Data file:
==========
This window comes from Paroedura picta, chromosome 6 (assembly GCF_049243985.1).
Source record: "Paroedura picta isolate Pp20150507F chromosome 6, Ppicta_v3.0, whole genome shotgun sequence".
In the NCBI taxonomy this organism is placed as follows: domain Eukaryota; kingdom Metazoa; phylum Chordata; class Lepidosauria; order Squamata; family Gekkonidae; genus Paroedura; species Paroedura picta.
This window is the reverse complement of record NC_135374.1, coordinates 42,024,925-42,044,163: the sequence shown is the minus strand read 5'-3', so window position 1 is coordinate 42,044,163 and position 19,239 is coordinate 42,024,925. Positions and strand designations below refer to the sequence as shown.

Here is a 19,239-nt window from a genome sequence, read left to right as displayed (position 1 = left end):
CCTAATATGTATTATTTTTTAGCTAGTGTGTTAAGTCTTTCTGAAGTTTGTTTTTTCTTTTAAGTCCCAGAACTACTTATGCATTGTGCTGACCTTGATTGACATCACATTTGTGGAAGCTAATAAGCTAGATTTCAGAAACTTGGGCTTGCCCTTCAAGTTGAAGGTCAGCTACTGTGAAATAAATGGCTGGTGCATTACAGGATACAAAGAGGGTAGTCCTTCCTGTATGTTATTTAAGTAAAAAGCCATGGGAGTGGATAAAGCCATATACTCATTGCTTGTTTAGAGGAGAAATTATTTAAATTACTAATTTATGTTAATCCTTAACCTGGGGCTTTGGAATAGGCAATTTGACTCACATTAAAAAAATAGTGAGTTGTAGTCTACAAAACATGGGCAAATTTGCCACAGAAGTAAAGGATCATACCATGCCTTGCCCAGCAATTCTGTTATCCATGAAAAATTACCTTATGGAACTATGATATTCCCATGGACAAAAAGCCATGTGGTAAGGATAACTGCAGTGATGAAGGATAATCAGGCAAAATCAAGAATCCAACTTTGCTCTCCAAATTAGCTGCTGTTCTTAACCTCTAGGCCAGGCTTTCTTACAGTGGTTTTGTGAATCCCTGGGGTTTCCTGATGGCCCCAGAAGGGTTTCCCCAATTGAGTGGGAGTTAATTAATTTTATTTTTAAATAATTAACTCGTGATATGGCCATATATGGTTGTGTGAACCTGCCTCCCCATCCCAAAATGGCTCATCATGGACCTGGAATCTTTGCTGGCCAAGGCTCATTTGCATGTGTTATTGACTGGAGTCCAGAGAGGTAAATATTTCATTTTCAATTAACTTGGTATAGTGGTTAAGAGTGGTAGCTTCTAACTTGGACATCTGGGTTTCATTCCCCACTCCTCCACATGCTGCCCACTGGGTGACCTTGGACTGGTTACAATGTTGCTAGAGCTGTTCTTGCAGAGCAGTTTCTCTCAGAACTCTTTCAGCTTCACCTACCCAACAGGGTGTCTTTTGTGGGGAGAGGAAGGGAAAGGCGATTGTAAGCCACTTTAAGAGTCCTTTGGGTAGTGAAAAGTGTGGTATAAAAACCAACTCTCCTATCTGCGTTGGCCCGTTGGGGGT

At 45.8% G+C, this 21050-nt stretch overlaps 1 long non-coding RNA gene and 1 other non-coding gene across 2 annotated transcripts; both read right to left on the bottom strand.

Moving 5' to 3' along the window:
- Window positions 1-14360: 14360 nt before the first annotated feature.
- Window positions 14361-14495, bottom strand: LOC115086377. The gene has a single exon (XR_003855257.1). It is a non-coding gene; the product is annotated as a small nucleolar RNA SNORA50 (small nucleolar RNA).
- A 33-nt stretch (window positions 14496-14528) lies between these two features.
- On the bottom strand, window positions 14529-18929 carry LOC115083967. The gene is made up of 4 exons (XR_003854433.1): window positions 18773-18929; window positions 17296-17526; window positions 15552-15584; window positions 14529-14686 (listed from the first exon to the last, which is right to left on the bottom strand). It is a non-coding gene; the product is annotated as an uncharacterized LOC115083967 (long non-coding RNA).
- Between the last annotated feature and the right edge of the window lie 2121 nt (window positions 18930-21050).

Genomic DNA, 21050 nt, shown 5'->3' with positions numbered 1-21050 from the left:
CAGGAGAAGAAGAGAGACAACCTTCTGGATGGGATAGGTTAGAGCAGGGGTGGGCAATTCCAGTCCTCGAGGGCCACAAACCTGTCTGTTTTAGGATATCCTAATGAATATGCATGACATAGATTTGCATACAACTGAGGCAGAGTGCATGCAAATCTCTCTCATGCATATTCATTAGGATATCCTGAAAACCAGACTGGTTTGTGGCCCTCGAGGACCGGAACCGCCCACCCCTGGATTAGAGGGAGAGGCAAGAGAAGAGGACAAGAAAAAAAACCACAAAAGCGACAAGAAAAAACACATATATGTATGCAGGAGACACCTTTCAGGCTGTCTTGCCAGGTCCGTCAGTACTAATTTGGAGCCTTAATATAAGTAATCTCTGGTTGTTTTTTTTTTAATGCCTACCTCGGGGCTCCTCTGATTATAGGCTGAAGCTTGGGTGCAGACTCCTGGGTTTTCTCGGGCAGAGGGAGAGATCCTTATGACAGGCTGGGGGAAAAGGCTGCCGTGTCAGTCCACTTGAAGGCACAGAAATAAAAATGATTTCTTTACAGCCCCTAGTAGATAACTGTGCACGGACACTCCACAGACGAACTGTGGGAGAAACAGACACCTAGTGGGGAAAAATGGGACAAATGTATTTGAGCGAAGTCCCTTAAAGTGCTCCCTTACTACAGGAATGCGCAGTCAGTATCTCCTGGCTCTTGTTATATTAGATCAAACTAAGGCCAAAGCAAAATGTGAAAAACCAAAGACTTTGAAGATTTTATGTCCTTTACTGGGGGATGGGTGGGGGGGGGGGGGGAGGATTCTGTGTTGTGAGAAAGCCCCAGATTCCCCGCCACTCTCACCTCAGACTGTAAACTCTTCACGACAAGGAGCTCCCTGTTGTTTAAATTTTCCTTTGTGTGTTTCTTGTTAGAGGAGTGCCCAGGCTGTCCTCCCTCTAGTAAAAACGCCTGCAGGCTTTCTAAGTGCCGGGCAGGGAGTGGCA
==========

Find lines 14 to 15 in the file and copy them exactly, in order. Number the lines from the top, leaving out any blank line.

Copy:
Genomic DNA, 21050 nt, shown 5'->3' with positions numbered 1-21050 from the left:
CAGGAGAAGAAGAGAGACAACCTTCTGGATGGGATAGGTTAGAGCAGGGGTGGGCAATTCCAGTCCTCGAGGGCCACAAACCTGTCTGTTTTAGGATATCCTAATGAATATGCATGACATAGATTTGCATACAACTGAGGCAGAGTGCATGCAAATCTCTCTCATGCATATTCATTAGGATATCCTGAAAACCAGACTGGTTTGTGGCCCTCGAGGACCGGAACCGCCCACCCCTGGATTAGAGGGAGAGGCAAGAGAAGAGGACAAGAAAAAAAACCACAAAAGCGACAAGAAAAAACACATATATGTATGCAGGAGACACCTTTCAGGCTGTCTTGCCAGGTCCGTCAGTACTAATTTGGAGCCTTAATATAAGTAATCTCTGGTTGTTTTTTTTTTAATGCCTACCTCGGGGCTCCTCTGATTATAGGCTGAAGCTTGGGTGCAGACTCCTGGGTTTTCTCGGGCAGAGGGAGAGATCCTTATGACAGGCTGGGGGAAAAGGCTGCCGTGTCAGTCCACTTGAAGGCACAGAAATAAAAATGATTTCTTTACAGCCCCTAGTAGATAACTGTGCACGGACACTCCACAGACGAACTGTGGGAGAAACAGACACCTAGTGGGGAAAAATGGGACAAATGTATTTGAGCGAAGTCCCTTAAAGTGCTCCCTTACTACAGGAATGCGCAGTCAGTATCTCCTGGCTCTTGTTATATTAGATCAAACTAAGGCCAAAGCAAAATGTGAAAAACCAAAGACTTTGAAGATTTTATGTCCTTTACTGGGGGATGGGTGGGGGGGGGGGGGGAGGATTCTGTGTTGTGAGAAAGCCCCAGATTCCCCGCCACTCTCACCTCAGACTGTAAACTCTTCACGACAAGGAGCTCCCTGTTGTTTAAATTTTCCTTTGTGTGTTTCTTGTTAGAGGAGTGCCCAGGCTGTCCTCCCTCTAGTAAAAACGCCTGCAGGCTTTCTAAGTGCCGGGCAGGGAGTGGCA